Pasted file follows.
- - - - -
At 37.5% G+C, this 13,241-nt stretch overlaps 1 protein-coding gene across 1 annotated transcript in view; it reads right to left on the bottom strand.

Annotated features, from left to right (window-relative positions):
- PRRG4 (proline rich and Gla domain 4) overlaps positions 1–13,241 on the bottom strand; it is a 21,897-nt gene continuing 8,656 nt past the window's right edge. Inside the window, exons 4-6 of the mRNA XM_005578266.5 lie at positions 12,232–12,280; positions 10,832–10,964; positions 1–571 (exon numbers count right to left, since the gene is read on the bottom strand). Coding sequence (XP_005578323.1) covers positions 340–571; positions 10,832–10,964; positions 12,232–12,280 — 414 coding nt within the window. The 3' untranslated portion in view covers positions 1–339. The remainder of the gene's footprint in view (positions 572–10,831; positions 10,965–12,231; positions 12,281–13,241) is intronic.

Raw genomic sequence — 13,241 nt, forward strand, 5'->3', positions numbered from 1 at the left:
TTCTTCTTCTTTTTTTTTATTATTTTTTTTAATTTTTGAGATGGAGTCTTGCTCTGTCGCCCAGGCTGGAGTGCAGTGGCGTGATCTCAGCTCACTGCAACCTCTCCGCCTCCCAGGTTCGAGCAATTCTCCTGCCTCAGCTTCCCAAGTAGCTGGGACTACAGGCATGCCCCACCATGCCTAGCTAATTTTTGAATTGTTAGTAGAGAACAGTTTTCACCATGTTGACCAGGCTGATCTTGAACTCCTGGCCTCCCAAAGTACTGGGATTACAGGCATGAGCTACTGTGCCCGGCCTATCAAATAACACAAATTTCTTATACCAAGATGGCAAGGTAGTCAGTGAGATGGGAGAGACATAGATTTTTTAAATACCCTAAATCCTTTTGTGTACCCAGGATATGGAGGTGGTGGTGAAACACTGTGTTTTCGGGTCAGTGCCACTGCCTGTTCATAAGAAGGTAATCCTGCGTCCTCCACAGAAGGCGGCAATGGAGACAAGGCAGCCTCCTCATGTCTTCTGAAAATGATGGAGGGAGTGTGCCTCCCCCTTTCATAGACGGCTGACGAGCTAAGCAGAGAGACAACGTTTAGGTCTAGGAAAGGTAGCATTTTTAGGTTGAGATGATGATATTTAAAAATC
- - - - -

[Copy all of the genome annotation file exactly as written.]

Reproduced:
At 37.5% G+C, this 13,241-nt stretch overlaps 1 protein-coding gene across 1 annotated transcript in view; it reads right to left on the bottom strand.

Annotated features, from left to right (window-relative positions):
- PRRG4 (proline rich and Gla domain 4) overlaps positions 1–13,241 on the bottom strand; it is a 21,897-nt gene continuing 8,656 nt past the window's right edge. Inside the window, exons 4-6 of the mRNA XM_005578266.5 lie at positions 12,232–12,280; positions 10,832–10,964; positions 1–571 (exon numbers count right to left, since the gene is read on the bottom strand). Coding sequence (XP_005578323.1) covers positions 340–571; positions 10,832–10,964; positions 12,232–12,280 — 414 coding nt within the window. The 3' untranslated portion in view covers positions 1–339. The remainder of the gene's footprint in view (positions 572–10,831; positions 10,965–12,231; positions 12,281–13,241) is intronic.

Raw genomic sequence — 13,241 nt, forward strand, 5'->3', positions numbered from 1 at the left:
TTCTTCTTCTTTTTTTTTATTATTTTTTTTAATTTTTGAGATGGAGTCTTGCTCTGTCGCCCAGGCTGGAGTGCAGTGGCGTGATCTCAGCTCACTGCAACCTCTCCGCCTCCCAGGTTCGAGCAATTCTCCTGCCTCAGCTTCCCAAGTAGCTGGGACTACAGGCATGCCCCACCATGCCTAGCTAATTTTTGAATTGTTAGTAGAGAACAGTTTTCACCATGTTGACCAGGCTGATCTTGAACTCCTGGCCTCCCAAAGTACTGGGATTACAGGCATGAGCTACTGTGCCCGGCCTATCAAATAACACAAATTTCTTATACCAAGATGGCAAGGTAGTCAGTGAGATGGGAGAGACATAGATTTTTTAAATACCCTAAATCCTTTTGTGTACCCAGGATATGGAGGTGGTGGTGAAACACTGTGTTTTCGGGTCAGTGCCACTGCCTGTTCATAAGAAGGTAATCCTGCGTCCTCCACAGAAGGCGGCAATGGAGACAAGGCAGCCTCCTCATGTCTTCTGAAAATGATGGAGGGAGTGTGCCTCCCCCTTTCATAGACGGCTGACGAGCTAAGCAGAGAGACAACGTTTAGGTCTAGGAAAGGTAGCATTTTTAGGTTGAGATGATGATATTTAAAAATC